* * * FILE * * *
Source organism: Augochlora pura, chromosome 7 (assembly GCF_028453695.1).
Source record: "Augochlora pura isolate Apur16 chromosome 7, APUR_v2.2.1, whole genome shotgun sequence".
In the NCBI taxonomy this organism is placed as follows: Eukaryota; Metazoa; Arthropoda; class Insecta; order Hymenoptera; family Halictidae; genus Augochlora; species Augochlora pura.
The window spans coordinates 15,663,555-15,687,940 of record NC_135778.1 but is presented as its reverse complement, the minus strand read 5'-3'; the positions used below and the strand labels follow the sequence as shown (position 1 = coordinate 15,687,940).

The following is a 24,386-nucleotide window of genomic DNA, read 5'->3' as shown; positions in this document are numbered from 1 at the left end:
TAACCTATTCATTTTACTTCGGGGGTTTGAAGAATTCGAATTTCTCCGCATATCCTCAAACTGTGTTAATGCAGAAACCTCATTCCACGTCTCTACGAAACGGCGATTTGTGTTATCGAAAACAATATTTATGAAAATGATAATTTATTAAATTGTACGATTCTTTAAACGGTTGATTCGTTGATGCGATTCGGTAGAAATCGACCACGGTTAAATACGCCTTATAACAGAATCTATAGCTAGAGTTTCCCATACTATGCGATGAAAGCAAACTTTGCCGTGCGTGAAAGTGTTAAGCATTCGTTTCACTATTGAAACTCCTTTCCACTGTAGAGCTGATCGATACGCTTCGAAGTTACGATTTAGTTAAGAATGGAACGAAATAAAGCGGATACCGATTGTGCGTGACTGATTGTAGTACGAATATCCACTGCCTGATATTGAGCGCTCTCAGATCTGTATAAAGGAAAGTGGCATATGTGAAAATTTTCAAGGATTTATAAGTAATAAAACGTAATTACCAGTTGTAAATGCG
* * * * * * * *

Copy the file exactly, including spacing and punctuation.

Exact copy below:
Source organism: Augochlora pura, chromosome 7 (assembly GCF_028453695.1).
Source record: "Augochlora pura isolate Apur16 chromosome 7, APUR_v2.2.1, whole genome shotgun sequence".
In the NCBI taxonomy this organism is placed as follows: Eukaryota; Metazoa; Arthropoda; class Insecta; order Hymenoptera; family Halictidae; genus Augochlora; species Augochlora pura.
The window spans coordinates 15,663,555-15,687,940 of record NC_135778.1 but is presented as its reverse complement, the minus strand read 5'-3'; the positions used below and the strand labels follow the sequence as shown (position 1 = coordinate 15,687,940).

The following is a 24,386-nucleotide window of genomic DNA, read 5'->3' as shown; positions in this document are numbered from 1 at the left end:
TAACCTATTCATTTTACTTCGGGGGTTTGAAGAATTCGAATTTCTCCGCATATCCTCAAACTGTGTTAATGCAGAAACCTCATTCCACGTCTCTACGAAACGGCGATTTGTGTTATCGAAAACAATATTTATGAAAATGATAATTTATTAAATTGTACGATTCTTTAAACGGTTGATTCGTTGATGCGATTCGGTAGAAATCGACCACGGTTAAATACGCCTTATAACAGAATCTATAGCTAGAGTTTCCCATACTATGCGATGAAAGCAAACTTTGCCGTGCGTGAAAGTGTTAAGCATTCGTTTCACTATTGAAACTCCTTTCCACTGTAGAGCTGATCGATACGCTTCGAAGTTACGATTTAGTTAAGAATGGAACGAAATAAAGCGGATACCGATTGTGCGTGACTGATTGTAGTACGAATATCCACTGCCTGATATTGAGCGCTCTCAGATCTGTATAAAGGAAAGTGGCATATGTGAAAATTTTCAAGGATTTATAAGTAATAAAACGTAATTACCAGTTGTAAATGCG